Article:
One would think turbulence is like chaos: unpredictable movements going every direction, changes in speed every second, erratic trajectories, big swirling structures superimposed to tiny vortices, and never twice the same pattern. From a non-specialist’s perspective, turbulence looks like a giant mess.
Yet still, when taking a closer look, it is not exactly the case. But for researchers and engineers, understanding and predicting the behaviour of turbulent flows remains a tricky challenge: the mechanisms are complex, the equations governing the dynamics are non-linear and their solution can only be approximated, and the scales at which turbulence develops are wide in both space and time, with strong couplings between them – according to the famous butterfly effect, the fluttering of a single butterfly’s wing can affect the weather in another place, kilometres away. This coupling of scales is one of the problems that researchers try to circumvent to better predict the behaviour of turbulent flows.
Today, the simulations involve the 3D computation of billions of points in order to calculate the fluid’s velocity from the smallest to the biggest scales, as imposed by the non-linear (butterfly) effect. Such calculations require huge processing time and resources, and even so, complex realistic configurations are still out of range of our biggest supercomputers.
Guillaume Balarac has done remarkable work in this area, especially thanks to a number of collaborations with colleagues specialising in experimental fluid mechanics. His idea was to better understand the way that the small scales influence the larger scales, and find a way of expressing this influence in numerical models without calculating every single point of the flow. In other words, the strategy consisted in finding more simple terms and equations that could be used to report the overall contribution of the small scales to the flow at larger scales, without computing all of it. The challenge lies in the reduction of computation times and resources necessary to simulate complex turbulent flows, without losing the accuracy of the predictions.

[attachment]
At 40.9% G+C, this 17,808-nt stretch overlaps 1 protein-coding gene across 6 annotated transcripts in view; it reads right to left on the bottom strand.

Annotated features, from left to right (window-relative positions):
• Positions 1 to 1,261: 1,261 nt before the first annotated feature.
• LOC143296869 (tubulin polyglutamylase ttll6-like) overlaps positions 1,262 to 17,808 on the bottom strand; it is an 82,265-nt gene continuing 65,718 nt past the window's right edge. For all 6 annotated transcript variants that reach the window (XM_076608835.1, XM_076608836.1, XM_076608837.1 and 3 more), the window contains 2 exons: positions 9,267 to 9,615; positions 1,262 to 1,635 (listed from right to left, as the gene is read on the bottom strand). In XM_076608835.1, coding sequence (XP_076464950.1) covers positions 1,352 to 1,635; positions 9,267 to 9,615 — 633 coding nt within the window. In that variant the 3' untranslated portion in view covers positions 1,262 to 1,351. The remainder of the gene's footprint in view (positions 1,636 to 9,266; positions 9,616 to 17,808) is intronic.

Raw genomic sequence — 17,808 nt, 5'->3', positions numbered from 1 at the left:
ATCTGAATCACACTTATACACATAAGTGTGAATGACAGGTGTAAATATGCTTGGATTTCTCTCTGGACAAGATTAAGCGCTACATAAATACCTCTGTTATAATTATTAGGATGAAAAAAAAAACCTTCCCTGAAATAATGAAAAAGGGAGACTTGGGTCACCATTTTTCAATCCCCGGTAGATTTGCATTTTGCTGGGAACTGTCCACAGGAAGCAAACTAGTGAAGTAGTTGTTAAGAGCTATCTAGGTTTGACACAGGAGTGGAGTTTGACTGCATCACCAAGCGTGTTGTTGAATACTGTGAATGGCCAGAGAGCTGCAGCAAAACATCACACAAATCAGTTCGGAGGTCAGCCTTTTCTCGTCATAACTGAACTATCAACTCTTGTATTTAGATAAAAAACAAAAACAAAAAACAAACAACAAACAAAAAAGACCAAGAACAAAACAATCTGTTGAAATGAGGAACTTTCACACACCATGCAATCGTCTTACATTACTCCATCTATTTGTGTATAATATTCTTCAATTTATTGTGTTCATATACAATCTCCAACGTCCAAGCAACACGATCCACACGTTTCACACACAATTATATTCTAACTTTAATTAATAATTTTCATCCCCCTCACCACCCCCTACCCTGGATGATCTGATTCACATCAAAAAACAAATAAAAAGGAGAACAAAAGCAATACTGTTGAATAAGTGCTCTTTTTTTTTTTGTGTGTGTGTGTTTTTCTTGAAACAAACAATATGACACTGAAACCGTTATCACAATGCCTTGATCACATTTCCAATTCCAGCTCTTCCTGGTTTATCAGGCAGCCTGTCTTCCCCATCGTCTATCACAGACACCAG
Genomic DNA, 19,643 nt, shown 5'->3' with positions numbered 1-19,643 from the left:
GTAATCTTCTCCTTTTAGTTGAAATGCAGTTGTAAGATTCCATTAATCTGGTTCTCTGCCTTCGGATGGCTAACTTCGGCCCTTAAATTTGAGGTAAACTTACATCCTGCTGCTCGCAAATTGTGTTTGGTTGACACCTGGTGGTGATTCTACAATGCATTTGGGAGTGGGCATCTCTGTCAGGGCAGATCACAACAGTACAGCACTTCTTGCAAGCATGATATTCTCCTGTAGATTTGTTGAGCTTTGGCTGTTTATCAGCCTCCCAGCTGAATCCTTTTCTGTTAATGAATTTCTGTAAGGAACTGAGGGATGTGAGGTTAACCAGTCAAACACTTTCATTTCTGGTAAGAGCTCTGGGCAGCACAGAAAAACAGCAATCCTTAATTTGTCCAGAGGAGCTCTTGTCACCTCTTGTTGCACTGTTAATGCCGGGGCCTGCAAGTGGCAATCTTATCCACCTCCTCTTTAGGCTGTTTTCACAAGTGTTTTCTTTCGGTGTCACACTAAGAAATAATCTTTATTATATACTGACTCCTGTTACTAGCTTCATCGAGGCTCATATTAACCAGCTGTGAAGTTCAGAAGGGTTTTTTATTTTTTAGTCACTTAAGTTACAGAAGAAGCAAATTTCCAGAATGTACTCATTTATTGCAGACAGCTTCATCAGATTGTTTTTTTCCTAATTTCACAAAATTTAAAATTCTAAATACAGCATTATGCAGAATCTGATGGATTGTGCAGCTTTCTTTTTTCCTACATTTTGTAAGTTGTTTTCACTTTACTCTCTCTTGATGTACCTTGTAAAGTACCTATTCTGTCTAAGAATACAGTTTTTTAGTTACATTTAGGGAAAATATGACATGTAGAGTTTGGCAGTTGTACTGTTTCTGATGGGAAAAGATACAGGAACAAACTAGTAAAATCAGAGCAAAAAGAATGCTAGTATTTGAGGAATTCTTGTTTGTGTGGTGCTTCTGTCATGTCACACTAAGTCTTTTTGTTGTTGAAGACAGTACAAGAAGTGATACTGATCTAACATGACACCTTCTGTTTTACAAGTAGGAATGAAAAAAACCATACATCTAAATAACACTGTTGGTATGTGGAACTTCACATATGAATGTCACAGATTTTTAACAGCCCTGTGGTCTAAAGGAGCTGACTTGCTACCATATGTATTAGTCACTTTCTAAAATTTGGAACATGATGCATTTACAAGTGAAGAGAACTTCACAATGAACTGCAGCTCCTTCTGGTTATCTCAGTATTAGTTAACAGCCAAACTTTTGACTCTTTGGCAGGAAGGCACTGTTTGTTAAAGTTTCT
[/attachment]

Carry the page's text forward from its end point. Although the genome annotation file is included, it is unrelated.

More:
His results apply to the study and the enhancement of systems where turbulent fluids are involved, such as hydro or wind turbines, rotating machines, atomisation devices and injectors - to cite some of his most recent work.
On the 26th of November 2019, he was awarded the IMT* “Espoir” prize by the French Academy of Sciences, for his exceptional scientific contribution to the field.
Guillaume Balarac is a researcher at the Laboratoire des Ecoulements Géophysiques et Industriels in the “Modelling and simulation of turbulence” group.
*Institut Mines Télécom